If you are going after something on a large round base feel free to deep strike anywhere by them. Even being right at 1" away your chances of causing a mishap are relatively small. Most of the time I am deep striking units they are generally suicide squads, but what this shows is that they don't necessarily need to be guaranteed death. Since our chances of having a mishap are low you could buff up the unit without too much worry.
This is some lovely work! The increase in safety at 2" has a pleasing 40K aesthetic to it...you're better off going in hot than lingering in tepid regions! Do you want to live forever?! I guess/intuit/arsepull that dropping in on a Knight Titan base has a different range of 'safer' distances but a similar effect if you are approaching it from a 'wide' facing. It would be interesting see the relative safety between approaching the narrow end and the wide end.
ReplyDeleteI am also willing to bet an "Attack on Knight Titan" post would be very popular among the Obliteratorloving hordes of Chaos!
Don't worry. I am planning on running the numbers for large oval bases and comparing different starting points with regards to the probability.
DeleteThis post took about 2 days of planning before I came up with what I needed to put into excel. Ovals are more complicated than circles, and I will have to do a bit more brainstorming on how I can do the calculations.
I am also planning on having a post about deep striking against a squad. since squads can be bunched up or spread out I am going to do a few different formations and show how those affect the potential danger.
WOW... It seems I can begin to deepstrike my venoms almost without worry...
ReplyDeleteWOW... It seems I can begin to deepstrike my venoms almost without worry...
ReplyDeleteReally informative as usual, my BA melta squads will be pressing right next to their target from now on, right in pistol range :)
ReplyDeleteHi Andrew, I must admit I'm a complete maths dunce. I was always far more comfortable with languages etc when attending school, but in a short layman's version can you explain why rolling 2 is not the same as rolling a 7 ( or any equivalent I guess)
ReplyDeleteVery informative and interesting regardless though :)
Let's say you have two dice one green and one red. If you want to roll a combined total of 2 there is only one possible way (double ones). As we move to other numbers we find that there are more possible ways. There are two ways to roll a combined total of 3 (1 on the green with a 2 on the red and a 2 on the green with a 1 on the red). Once you get to 7 you find that there are 6 possible ways to roll a combined total of 7 on two dice.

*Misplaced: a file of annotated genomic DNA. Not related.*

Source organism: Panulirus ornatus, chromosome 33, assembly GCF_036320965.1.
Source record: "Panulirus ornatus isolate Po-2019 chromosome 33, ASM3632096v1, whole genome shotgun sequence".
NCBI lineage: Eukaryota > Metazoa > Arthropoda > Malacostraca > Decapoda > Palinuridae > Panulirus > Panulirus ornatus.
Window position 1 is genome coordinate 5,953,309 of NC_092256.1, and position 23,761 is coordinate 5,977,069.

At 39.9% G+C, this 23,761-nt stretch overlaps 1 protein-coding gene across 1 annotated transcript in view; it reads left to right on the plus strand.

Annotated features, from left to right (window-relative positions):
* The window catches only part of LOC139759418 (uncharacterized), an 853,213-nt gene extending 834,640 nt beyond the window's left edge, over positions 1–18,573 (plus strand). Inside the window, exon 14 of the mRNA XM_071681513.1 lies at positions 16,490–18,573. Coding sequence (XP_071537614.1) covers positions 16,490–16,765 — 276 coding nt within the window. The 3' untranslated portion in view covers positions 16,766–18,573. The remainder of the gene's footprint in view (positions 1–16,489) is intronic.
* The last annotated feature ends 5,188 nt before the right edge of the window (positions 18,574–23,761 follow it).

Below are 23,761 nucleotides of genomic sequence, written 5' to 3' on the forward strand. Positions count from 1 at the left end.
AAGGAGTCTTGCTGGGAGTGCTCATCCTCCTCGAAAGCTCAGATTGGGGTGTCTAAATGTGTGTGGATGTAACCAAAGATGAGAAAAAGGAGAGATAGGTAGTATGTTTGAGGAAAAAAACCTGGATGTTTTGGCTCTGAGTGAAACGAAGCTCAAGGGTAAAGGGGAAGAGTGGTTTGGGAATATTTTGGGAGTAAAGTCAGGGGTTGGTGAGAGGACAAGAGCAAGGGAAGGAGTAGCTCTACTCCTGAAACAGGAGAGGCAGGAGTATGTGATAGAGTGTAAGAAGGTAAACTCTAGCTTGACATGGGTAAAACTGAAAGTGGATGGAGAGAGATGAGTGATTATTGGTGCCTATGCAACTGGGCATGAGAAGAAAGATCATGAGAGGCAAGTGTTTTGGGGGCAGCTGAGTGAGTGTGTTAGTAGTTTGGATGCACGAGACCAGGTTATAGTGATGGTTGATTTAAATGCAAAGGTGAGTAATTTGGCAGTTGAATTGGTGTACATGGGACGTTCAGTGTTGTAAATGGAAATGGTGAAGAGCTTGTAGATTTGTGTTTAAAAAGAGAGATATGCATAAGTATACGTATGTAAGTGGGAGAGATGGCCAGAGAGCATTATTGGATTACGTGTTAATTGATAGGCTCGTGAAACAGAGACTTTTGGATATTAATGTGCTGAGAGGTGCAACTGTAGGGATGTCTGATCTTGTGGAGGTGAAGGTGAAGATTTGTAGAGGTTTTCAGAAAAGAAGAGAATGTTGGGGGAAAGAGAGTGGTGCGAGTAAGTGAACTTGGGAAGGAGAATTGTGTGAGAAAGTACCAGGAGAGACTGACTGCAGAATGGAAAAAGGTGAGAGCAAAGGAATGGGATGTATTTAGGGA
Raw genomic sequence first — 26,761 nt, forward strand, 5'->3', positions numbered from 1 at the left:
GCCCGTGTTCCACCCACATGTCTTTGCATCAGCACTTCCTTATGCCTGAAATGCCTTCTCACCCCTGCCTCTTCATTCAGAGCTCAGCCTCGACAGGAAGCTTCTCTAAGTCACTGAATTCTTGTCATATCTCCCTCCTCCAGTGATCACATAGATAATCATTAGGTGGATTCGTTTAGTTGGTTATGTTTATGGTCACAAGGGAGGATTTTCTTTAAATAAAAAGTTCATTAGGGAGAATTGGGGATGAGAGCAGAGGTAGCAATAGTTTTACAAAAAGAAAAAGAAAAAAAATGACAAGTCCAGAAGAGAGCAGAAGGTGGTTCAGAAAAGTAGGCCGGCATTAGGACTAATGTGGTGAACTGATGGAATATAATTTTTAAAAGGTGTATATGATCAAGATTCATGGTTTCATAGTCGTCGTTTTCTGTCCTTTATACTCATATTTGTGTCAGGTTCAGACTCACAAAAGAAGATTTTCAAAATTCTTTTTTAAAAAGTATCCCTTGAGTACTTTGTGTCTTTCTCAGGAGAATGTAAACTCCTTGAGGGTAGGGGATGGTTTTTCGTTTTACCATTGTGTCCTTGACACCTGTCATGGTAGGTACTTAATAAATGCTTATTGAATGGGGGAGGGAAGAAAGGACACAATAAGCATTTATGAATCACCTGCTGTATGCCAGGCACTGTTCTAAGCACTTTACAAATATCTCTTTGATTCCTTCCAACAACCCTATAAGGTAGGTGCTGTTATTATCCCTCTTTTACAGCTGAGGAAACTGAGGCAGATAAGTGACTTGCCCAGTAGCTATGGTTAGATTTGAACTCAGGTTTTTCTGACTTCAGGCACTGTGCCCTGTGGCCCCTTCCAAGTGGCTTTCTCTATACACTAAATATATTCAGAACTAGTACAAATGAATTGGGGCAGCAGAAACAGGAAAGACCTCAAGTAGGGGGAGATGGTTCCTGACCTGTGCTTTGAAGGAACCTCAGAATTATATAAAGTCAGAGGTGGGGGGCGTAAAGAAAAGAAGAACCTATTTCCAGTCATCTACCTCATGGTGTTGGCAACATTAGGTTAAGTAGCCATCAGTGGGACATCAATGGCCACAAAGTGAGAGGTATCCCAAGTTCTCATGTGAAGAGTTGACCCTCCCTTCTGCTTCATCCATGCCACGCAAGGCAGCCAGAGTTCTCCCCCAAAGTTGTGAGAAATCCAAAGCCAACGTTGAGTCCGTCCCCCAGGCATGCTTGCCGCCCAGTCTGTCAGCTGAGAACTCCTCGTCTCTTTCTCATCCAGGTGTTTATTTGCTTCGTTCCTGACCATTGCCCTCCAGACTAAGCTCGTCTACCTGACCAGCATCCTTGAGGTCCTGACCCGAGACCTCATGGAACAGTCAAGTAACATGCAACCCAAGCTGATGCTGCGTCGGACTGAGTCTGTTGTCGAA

DeleteOh... of course, When I made that post I was literally only thinking that you could only get a roll of 7 one way (4 and 3)... It didn't even cross my mind that there were other ways.
DeleteOh... of course, When I made that post I was literally only thinking that you could only get a roll of 7 one way (4 and 3)... It didn't even cross my mind that there were other ways.
DeleteHi there. A friend of mine once worked out a deep strike probability matrix that showed the same results. It is very interesting. At my gaming club I regularly say this but it seems so counter intuitive that nobody believes me. If you extend your ideas then the angles become important. If you deep strike close to something, a fun line and other large bases thus combining both posts, you see straight away that danger only lies in one direction. Even if this takes up ninety degrees straight away the out of four of all deep strike results are safe. You may miss out on melta range but will most of the time be safe. Strike away.
ReplyDeleteJust as an update for everyone, I am still working on the probabilities for squads. Things are fairly difficult since they can be in different formations, but I am hoping to get my calculations finished relatively soon.
ReplyDelete